Robin McKinley is an American fantasy author, whose works often have active female heroes.
She has written several novels retelling folk tales, including Robin Hood (The Outlaws of Sherwood), Sleeping Beauty (Spindle's End), Donkeyskin (Deerskin), and two different retellings of Beauty and The Beast written 20 years apart (Beauty and Rose Daughter).
Works by Robin McKinley with their own trope page include:
- The Blue Sword (including prequels The Hero and the Crown and A Pool in the Desert)
- The Outlaws of Sherwood
- Rose Daughter
Robin McKinley's other works provide examples of:
- All Girls Like Ponies (and/or dogs or dragons) - almost all of her protagonists (even the one boy) have a horse, dog, or exotic animal as a best friend.
- Author Appeal: May-December Romance.
- Bee-Bee Gun: Chalice.
- Bond Creatures: Pegasus - For the human Royal family and the pegasus Royal family, each pegasus and each human have each other as a bond creature.
- Contrived Clumsiness: In Chalice, one of the primary antagonists uses a very malicious form of fake clumsiness to set the demesne's Master up for a Morton's Fork: he "trips" within the Master's reach, forcing the Master - a former priest of elemental fire - to choose between catching and involuntarily burning him (an insult) or letting him fall (also an insult).
- Cool Horse - ALL of them, but pegasi especially.
- Death by Childbirth: Several instances, including Beauty and "The Twelve Dancing Princesses" in The Door in the Hedge.
- Discreet Drink Disposal: "The Twelve Dancing Princesses" .
- Easing Into the Adventure: Common in her works. The Blue Sword, for example, begins with Harry's efforts at adjusting to life on the desert frontier of the Homelander Empire.
- Elemental Powers: In Chalice, the new Master is a priest of Elemental Fire and can not only control that element, he's partly composed of it.
- Evil-Detecting Dog: In short story, "Hellhound".
- Fisher King: Chalice, in which each demesne has not only a Fisher King Master, but an entire Fisher Court. 
- Goo-Goo Godlike: "Baby Magic" in Spindle's End.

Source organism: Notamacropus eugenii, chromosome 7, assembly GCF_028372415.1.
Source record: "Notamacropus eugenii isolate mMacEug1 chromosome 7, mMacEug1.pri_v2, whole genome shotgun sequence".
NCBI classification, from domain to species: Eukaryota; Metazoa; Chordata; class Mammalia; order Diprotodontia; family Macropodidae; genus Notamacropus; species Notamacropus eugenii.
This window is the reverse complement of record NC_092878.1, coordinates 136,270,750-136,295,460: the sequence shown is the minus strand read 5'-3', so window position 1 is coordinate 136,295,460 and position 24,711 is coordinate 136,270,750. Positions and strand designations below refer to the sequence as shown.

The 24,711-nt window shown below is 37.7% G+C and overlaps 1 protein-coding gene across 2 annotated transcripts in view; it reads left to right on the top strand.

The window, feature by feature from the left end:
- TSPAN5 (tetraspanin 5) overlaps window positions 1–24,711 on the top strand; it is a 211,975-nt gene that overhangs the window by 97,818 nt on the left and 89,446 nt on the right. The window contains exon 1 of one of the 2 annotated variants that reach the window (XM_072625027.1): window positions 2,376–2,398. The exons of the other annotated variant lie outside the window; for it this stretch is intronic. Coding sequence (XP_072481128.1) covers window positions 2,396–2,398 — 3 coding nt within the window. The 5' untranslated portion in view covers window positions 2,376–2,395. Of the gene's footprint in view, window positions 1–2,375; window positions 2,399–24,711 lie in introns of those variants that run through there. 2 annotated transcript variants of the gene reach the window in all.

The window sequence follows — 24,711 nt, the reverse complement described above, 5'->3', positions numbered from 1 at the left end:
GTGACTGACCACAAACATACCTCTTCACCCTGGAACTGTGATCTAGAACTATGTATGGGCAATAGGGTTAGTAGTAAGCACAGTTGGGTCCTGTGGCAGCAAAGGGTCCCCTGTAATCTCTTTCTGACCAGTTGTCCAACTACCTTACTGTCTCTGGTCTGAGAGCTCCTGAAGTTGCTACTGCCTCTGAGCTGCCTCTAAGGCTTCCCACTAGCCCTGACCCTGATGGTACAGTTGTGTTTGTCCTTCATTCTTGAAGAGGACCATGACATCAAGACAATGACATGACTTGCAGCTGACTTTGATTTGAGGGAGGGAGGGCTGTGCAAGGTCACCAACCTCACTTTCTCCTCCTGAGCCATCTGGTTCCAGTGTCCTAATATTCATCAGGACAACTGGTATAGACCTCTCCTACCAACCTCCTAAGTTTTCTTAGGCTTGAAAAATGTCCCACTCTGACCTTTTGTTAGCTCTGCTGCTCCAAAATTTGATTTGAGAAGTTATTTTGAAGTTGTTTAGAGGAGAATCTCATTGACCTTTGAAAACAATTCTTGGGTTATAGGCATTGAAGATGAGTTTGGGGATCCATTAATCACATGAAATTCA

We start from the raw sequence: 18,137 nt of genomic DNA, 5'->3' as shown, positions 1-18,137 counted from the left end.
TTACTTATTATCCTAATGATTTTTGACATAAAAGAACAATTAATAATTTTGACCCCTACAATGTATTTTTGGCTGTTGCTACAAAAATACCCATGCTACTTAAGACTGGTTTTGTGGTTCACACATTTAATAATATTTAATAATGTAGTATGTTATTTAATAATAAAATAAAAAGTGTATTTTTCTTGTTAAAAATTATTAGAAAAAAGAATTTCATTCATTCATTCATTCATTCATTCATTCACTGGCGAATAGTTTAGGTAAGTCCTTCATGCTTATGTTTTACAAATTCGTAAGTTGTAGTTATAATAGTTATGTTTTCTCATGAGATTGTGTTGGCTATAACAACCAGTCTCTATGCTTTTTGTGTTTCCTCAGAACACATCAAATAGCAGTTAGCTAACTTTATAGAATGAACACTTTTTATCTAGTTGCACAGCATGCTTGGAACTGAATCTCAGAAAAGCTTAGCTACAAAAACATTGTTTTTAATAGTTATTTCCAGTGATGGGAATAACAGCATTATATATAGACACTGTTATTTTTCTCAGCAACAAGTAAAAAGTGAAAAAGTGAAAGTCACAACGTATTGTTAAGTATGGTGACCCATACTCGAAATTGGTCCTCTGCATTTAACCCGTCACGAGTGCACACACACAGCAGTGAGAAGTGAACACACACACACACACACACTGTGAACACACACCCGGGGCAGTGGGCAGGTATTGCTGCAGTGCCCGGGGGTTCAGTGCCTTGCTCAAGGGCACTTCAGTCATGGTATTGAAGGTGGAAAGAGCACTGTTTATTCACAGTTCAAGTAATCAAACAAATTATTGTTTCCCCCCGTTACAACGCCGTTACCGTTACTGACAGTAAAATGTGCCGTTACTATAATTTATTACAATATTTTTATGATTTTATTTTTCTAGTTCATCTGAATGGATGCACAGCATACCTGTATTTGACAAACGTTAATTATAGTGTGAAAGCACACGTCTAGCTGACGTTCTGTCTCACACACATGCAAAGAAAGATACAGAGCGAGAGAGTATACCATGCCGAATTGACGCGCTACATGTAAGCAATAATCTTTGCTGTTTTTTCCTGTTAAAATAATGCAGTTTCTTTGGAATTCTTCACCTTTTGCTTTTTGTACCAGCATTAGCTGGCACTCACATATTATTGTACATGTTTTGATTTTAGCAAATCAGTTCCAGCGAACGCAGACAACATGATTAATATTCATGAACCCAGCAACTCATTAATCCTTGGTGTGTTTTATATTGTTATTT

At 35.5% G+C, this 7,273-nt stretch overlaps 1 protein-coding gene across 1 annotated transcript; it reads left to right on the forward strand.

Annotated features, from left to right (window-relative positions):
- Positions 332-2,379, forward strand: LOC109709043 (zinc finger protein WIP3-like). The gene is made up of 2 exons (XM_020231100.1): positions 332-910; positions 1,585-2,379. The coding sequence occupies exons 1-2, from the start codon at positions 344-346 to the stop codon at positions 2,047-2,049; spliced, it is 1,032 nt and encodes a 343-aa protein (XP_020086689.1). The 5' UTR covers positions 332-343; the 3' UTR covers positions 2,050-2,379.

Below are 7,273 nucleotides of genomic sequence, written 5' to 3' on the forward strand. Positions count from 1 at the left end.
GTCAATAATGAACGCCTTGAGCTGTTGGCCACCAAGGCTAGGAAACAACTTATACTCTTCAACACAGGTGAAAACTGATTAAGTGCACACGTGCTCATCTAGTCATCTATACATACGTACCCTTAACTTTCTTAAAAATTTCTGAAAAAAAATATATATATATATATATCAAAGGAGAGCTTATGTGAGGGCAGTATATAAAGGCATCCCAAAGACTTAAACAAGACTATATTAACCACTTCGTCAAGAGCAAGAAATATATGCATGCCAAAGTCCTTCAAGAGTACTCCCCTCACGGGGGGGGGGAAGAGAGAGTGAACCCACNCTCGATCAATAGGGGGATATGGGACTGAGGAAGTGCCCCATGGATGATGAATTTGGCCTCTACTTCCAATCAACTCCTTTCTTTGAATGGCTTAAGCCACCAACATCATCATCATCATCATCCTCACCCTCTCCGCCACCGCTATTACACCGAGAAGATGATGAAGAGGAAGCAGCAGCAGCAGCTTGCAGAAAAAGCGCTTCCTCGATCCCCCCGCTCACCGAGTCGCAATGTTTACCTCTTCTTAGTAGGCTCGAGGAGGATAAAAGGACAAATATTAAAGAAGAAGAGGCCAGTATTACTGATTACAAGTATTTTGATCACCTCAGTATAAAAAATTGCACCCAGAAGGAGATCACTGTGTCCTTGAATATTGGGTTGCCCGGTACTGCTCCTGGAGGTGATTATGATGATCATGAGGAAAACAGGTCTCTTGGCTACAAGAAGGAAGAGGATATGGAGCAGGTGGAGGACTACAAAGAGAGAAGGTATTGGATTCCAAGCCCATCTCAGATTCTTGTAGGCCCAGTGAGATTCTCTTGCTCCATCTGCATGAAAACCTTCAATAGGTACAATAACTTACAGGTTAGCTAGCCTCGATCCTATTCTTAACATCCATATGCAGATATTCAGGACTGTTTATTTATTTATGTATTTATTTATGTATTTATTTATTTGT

- Hormone-Addled Teenager: Tends to avert this. Many of her female characters are teenagers/young adults, but the idea of romance is usually an afterthought.
- May-December Romance: A common element; see Author Appeal.
- Mayfly-December Romance: Sunshine, sort of. See also The Hero and The Crown.
- Morton's Fork: Chalice.
- Never Was This Universe: Sunshine and Dragonhaven.
- Our Dragons Are Different: Dragonhaven.
- Pegasus: Pegasus
- Playing with Fire: Chalice.
- Slipping a Mickey: "The Twelve Dancing Princesses".
- Something About a Rose: Beauty and Rose Daughter, inevitably.
- Speaks Fluent Animal: Spindle's End.
- Sweet Polly Oliver: Beauty's sister Lionheart in Rose Daughter; someone ends up Sweet on Polly Oliver.
- Tell Me About My Mother: Beauty in Rose Daughter, Aerin in The Hero and The Crown.
- Twice-Told Tale: Beauty (and Rose Daughter), Deerskin, The Outlaws of Sherwood, Spindle's End. The Door in the Hedge is likewise a collection of retold fairy tales, including "The Twelve Dancing Princesses," "The Golden Hind," and "The Frog Prince".
- What a Piece of Junk!: The ponies in Chalice are pretty alleged by Damarian standards (the Master's older brother certainly seemed to think so), until you realize that while they may be slow and fat, Ponty is very calm around dangerous things (read: bees and fire), and Gallant and Ironfoot have impressive amounts of endurance, and that this is exactly what the protagonists need them to be.
- When She Smiles: Appears in one of the short stories in Water: Tales of the Elemental Spirits.
- Wife Husbandry: "Touk's House" in A Knot in the Grain. A couple of the other May December Romances scattered around her works may also count.
- Wizards Live Longer: Various works, including Sunshine and Luthe in The Hero and The Crown et al.
- Wound That Will Not Heal: Sunshine, Chalice.
- ↑ If you're curious, the Fisher Court has twelve members: Master, Chalice, Grand Seneschal, Prelate, and the "minor circle" composed of the Clearseer, Keepfast, Landsman, Oakstaff, Sunbrightener, Talisman, Weatheraugur, and (presumably) an eighth member whose title isn't mentioned anywhere in the book.